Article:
decision making types

12 Decision Making Types Smart Managers Use

Decision making is a crucial aspect of management, as it determines the direction and success of a team. Effective decision making requires the consideration of multiple factors, including data analysis, diverse perspectives, and risk assessment. In addition, managers should strive to overcome biases, such as central tendency bias, recency bias, proximity bias, and halo and horn effect, to make objective and informed decisions.

To do so, they can use clear criteria, provide training, encourage self-reflection, use multiple raters, and regularly assess and adjust their decision-making processes. Good decision making requires discipline, creativity, and a willingness to learn and adapt. By mastering the art of decision making, managers can lead their organizations to success.

These managers are strategic thinkers who can make decisions ensuring organizational goals are met while also satisfying individual needs and preferences. In this blog, we provide you with 12 decision-making styles that managers can use to make decisions effectively.

What are the common decision making types of managers?

Data-driven decision making

Data-driven decision making is a type of decision making that relies on data analysis to make informed decisions. It is often used in businesses to make decisions that are based on facts and evidence. Managers who use data-driven decision making often clearly understand the situation they are facing, making their decisions more effective and efficient.

Intuitive decision making

Intuitive decision making is a style of decision making that is based on quick, emotional reactions. It is often associated with creative thinkers and risk-takers who are often willing to take risks and make decisions without much thought. Intuitive managers make decisions quickly and without much thought, relying on their gut instinct to guide them. This type of decision-making style can lead to quick and successful decision making in certain situations. However, intuitive decision making can also result in poor decisions if the manager makes decisions without carefully considering all the options.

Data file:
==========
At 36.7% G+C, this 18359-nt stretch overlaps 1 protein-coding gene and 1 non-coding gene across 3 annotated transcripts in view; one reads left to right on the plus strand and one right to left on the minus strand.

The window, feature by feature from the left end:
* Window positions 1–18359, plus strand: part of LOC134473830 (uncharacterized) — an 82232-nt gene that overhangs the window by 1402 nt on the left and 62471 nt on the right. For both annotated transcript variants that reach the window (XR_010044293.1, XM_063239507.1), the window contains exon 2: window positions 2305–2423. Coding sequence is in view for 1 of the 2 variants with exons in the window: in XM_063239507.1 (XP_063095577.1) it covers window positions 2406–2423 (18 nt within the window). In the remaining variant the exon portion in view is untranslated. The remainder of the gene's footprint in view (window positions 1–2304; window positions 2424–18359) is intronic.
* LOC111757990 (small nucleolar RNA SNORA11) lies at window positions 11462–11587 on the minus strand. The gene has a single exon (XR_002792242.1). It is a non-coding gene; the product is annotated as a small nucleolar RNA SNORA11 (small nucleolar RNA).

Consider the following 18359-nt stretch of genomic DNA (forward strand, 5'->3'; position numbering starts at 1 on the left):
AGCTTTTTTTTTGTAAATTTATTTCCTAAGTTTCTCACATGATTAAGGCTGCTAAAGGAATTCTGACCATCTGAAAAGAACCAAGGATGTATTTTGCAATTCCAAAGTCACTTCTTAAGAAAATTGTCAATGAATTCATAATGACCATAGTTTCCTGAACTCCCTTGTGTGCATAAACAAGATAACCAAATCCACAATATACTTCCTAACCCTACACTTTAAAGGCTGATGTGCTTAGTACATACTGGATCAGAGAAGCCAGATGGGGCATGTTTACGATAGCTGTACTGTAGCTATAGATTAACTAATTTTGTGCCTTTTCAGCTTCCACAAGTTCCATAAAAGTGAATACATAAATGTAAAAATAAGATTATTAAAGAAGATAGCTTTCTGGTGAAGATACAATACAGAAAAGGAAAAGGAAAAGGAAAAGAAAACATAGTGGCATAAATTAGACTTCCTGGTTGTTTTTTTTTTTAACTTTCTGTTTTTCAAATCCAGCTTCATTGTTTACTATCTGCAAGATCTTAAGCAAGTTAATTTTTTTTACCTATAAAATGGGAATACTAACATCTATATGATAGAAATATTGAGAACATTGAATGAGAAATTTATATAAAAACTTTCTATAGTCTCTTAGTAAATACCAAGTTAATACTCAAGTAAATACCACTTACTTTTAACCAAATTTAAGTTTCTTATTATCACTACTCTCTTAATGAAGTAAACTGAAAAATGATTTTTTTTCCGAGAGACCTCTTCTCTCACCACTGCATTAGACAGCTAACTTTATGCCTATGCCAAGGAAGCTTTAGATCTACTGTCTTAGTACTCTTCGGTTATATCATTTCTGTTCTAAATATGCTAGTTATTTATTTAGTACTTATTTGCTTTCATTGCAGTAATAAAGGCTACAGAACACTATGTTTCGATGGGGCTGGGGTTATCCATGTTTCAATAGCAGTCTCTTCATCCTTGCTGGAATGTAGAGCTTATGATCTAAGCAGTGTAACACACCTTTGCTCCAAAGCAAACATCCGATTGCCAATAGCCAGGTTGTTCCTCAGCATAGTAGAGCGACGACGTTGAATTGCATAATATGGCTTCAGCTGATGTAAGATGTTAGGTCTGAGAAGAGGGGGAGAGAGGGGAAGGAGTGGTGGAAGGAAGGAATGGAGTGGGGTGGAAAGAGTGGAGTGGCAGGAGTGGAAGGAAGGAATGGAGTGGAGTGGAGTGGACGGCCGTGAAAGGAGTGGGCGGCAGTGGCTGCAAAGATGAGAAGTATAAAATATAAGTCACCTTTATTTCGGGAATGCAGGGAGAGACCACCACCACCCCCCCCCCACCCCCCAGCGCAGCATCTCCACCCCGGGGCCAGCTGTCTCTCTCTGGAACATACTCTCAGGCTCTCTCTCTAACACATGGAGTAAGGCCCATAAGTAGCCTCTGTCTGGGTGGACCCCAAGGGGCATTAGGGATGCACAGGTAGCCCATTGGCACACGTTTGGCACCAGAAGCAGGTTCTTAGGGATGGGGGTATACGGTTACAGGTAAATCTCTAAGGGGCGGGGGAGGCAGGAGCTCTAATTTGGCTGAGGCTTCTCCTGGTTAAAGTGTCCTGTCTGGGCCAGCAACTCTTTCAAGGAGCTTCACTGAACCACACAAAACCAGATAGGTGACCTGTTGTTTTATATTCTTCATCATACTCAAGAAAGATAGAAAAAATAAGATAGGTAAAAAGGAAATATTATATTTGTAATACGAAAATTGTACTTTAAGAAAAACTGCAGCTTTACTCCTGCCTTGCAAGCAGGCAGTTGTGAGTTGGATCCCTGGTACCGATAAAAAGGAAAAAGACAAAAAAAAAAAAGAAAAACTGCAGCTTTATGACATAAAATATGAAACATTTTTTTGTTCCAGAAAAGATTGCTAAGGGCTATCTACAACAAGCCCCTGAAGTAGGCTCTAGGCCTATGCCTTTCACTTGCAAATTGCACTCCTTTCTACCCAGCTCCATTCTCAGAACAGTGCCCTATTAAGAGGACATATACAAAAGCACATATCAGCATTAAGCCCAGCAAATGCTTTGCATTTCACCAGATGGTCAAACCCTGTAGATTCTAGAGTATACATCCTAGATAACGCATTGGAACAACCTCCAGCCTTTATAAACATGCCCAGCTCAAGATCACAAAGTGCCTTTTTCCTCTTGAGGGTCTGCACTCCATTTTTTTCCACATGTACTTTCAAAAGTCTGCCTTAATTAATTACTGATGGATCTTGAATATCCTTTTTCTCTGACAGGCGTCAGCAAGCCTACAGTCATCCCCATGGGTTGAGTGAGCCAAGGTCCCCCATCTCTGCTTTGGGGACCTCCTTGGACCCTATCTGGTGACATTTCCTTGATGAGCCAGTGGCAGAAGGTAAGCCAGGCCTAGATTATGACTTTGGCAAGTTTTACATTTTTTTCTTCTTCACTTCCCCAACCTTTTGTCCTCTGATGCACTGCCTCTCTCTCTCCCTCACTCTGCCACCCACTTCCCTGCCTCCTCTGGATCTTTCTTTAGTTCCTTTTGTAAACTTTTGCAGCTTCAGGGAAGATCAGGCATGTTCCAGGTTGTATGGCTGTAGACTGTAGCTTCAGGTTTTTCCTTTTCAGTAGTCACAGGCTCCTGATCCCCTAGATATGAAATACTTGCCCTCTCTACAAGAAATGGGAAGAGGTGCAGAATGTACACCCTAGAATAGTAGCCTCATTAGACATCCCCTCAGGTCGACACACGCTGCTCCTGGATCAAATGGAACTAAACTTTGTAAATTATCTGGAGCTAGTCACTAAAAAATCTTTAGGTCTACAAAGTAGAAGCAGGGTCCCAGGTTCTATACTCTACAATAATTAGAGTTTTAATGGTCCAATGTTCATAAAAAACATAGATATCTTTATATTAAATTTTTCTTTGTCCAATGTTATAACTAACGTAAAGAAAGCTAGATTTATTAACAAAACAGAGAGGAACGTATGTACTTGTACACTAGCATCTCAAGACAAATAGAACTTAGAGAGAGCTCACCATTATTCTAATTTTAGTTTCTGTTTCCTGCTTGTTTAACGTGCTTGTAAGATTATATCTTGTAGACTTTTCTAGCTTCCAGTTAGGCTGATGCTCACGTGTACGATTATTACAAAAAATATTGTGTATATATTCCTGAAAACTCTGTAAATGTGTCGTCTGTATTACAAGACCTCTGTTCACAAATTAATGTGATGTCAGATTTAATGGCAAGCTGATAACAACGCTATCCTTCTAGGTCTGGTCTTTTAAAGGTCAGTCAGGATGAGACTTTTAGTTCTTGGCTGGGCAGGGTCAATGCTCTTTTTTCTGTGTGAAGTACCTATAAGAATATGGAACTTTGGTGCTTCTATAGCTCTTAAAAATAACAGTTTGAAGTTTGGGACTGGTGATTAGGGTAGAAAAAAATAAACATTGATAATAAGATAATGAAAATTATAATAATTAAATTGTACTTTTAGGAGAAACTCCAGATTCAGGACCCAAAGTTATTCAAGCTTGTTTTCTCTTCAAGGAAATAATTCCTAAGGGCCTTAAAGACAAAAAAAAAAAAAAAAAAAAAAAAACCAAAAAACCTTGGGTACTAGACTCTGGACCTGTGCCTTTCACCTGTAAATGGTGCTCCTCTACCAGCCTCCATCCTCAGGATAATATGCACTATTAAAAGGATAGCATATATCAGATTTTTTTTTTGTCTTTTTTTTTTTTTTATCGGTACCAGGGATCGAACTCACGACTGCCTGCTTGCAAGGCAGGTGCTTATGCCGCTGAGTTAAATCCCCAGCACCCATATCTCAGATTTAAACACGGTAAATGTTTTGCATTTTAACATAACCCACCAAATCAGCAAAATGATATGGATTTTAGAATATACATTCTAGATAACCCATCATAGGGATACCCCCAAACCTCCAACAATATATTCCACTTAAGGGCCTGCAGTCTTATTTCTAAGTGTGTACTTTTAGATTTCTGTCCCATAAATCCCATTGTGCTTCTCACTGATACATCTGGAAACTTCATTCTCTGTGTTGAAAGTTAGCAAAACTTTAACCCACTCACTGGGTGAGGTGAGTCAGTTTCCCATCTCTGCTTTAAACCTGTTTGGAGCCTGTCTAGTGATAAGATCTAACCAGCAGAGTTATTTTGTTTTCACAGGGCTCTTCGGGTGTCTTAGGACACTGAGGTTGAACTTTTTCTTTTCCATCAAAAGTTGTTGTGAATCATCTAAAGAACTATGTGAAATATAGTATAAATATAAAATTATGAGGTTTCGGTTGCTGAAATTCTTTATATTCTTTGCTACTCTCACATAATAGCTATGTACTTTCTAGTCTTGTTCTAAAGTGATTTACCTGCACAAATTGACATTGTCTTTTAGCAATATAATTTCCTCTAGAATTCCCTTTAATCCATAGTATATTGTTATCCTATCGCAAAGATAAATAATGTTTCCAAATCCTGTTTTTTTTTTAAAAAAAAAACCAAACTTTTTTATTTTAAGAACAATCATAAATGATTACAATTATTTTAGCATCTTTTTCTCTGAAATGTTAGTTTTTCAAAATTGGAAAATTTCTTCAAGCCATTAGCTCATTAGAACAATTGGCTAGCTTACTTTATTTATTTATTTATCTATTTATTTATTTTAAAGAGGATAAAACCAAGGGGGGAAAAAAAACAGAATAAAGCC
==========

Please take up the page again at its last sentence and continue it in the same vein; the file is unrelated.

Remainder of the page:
Managers who use intuitive decision making typically have a high level of confidence in their decision-making abilities. They are usually decisive and confident in their ability to make sound decisions quickly and without much analysis. However, intuitive decision making can be time-consuming and result in poor choices if not thoroughly analyzed and considered. Overall, intuitive decision making is a valuable decision-making style that can help managers make quick and effective decisions under some circumstances. Still, it must be used with care to be effective.

Strategic decision making

The strategic decision making style is a decision-making approach that emphasizes considering all relevant factors to make the best possible decisions. It is based on the premise that every decision has multiple potential outcomes and that weighing all possible consequences of any action before taking it is essential.

The strategic decision making style is typically used when faced with complex or uncertain situations in which it is difficult to determine which option will result in the best outcome. By considering all available options and their associated risks and benefits, teams can maximize their chances of reaching their desired goal.

Evidence-based decision making

Evidence-based decision making is a systematic approach that incorporates the best available evidence combined with individual and organizational values and circumstances. It helps to ensure that decisions are informed by the best available evidence and are not based solely on intuition, personal experience, or preconceived beliefs.